and Submitted October 18, 2017 San Francisco, California
from the United States District Court for the Northern
District of California Richard Seeborg, District Judge,
Presiding D.C. Nos. 3:15-cv-02945-RS, 3:15-cv-02074-RS
Love (argued) and Susan K. Alexander, Robbins Geller Rudman
& Dowd LLP, San Francisco, California; Juan Carlos
Sanchez, Ashley M. Price, Benny C. Goodman III, and Andrew J.
Brown, Robbins Geller Rudman & Dowd LLP, San Diego,
California; Gerald L. Rutledge and Alfred G. Yates Jr., Law
Office of Alfred G. Yates Jr. P.C., Pittsburgh, Pennsylvania;
for Plaintiff-Appellant Francis X Fleming Jr.
E. Hurst (argued), Paula R. Brown, Thomas J. O'Reardon
II, and Timothy G. Blood, Blood Hurst & O'Reardon
LLP, San Diego, California; Leonid Kandinov, Ashley R.
Rifkin, Kevin A. Seely, and Brian J. Robbins, Robbins Arroyo
LLP, San Diego, California; David J. Harris Jr., William R.
Restis, and Jeffrey R. Krinks, Finkelstein & Krinsk LLP,
San Diego, California; for Plaintiff-Appellant Louis Lim.
C. Bohan (argued), Patrick M. Smith, Peter G. Wilson, and
Allison M. Freedman, Katten Muchin Rosenman LLP, Chicago,
Illinois, for Defendant-Appellee UBS Securities LLC.
Gilbert R. Serota (argued) and Erica M. Connolly, Arnold
& Porter LLP, San Francisco, California; Lowell Haky and
Mai Klaassen, Charles Schwab & Co. Inc., San Francisco,
California; for Defendants-Appellees The Charles Schwab
Corp., Charles Schwab & Co. Inc., and Walter W. Bettinger
Before: Sandra S. Ikuta and Andrew D. Hurwitz, Circuit
Judges, and Donald W. Molloy, [*] District Judge.
/ Securities Litigation Uniform Standards Act
panel affirmed the district court's dismissal of putative
class actions because the Securities Litigation Uniform
Standards Act ("SLUSA") deprived the court of
subject matter jurisdiction.
are Charles Schwab Corporation retail customers who alleged a
breach by a securities dealer of the "duty of best
execution" in completing trades. Schwab is a financial
services firm that trades securities for its clients, and in
2004 it agreed to route 95% of its "non-directed
trades" to UBS Securities LLC. Plaintiffs alleged that
Schwab breached various state-law duties by routing trades to
bars jurisdiction over any claim that could give rise to
liability under § 10(b) of the Securities Exchange Act
of 1934 and Rule 10b-5, even if the alleged conduct also
gives rise to a state-law cause of action.
panel held that the plaintiffs had Article III standing. The
panel held that the complaints alleged both particularized
and concrete injuries - higher execution prices than might
have occurred with a different market center, and thus the
complaints alleged the required injury in fact.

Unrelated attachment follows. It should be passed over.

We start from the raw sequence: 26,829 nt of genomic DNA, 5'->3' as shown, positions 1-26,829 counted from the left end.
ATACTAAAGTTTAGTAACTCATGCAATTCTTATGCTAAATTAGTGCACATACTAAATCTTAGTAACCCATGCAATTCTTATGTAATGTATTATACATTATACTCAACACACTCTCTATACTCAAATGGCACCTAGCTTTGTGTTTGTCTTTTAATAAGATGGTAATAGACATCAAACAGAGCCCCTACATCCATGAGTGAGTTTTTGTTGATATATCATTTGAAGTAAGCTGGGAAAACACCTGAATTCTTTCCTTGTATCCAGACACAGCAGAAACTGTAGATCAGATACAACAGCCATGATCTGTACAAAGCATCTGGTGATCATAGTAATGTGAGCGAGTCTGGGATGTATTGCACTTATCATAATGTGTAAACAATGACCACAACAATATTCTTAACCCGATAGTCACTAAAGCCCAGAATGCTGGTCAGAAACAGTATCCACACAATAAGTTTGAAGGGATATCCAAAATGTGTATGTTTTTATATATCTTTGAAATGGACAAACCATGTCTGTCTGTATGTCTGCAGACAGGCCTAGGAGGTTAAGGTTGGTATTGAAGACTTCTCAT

panel held that plaintiffs' claims were barred by SLUSA.
Specifically, the panel held that all of plaintiffs'
pleaded causes of action alleged deceptive conduct actionable
under federal securities law. The panel also held that the
challenged conduct occurred "in connection with the
purchase or sale of" a security. The panel further held
that plaintiff Francis Fleming's claims against UBS
pleaded a "manipulative or deceptive device or
contrivance in connection with the purchase or sale of a
covered security, " and was SLUSA-barred.
HURWITZ, CIRCUIT JUDGE:
issue for decision is whether the Securities Litigation
Uniform Standards Act ("SLUSA"), Pub L. 105-353,
112 Stat. 3227, deprived the district court of subject matter
jurisdiction over complaints alleging a breach by a
securities dealer of the "duty of best execution"
in completing trades. The district court dismissed the
appellants' complaints pursuant to SLUSA. We affirm.
Schwab Corporation is a financial services firm that trades
securities for its clients. In 2004, Schwab agreed to route
95% of its "non-directed trades" (trades for which
clients have not selected another trading venue) to UBS
Securities LLC ("UBS").
Lim and Charles Fleming ("Plaintiffs") are Schwab
retail customers. Their Account Agreements state that
"Schwab routes equity and options orders for execution
to" UBS and note that "Schwab may receive
remuneration . . . from a market center to which orders are
routed." Nonetheless, Plaintiffs alleged in separate
complaints that Schwab breached various state-law duties by
routing trades to UBS. Plaintiffs claimed that Schwab could
have routed trades to many other venues, and that its
arrangement with UBS sometimes resulted in unfavorable
executions, both in terms of price and speed.
8, 2005, Lim filed a putative class action complaint in the
Northern District of California alleging that Schwab's
routing of order executions to UBS (1) violated the
California Unfair Competition Law ("UCL"), Cal.
Bus. & Prof. Code § 17200; (2) breached Schwab's
fiduciary duty to its clients; and (3) unjustly enriched
Schwab. Lim alleged that Schwab's common law "duty
of best execution in routing its clients' orders"
required Schwab to consider numerous factors when routing
client trades, including "execution price, market depth,
order size, ...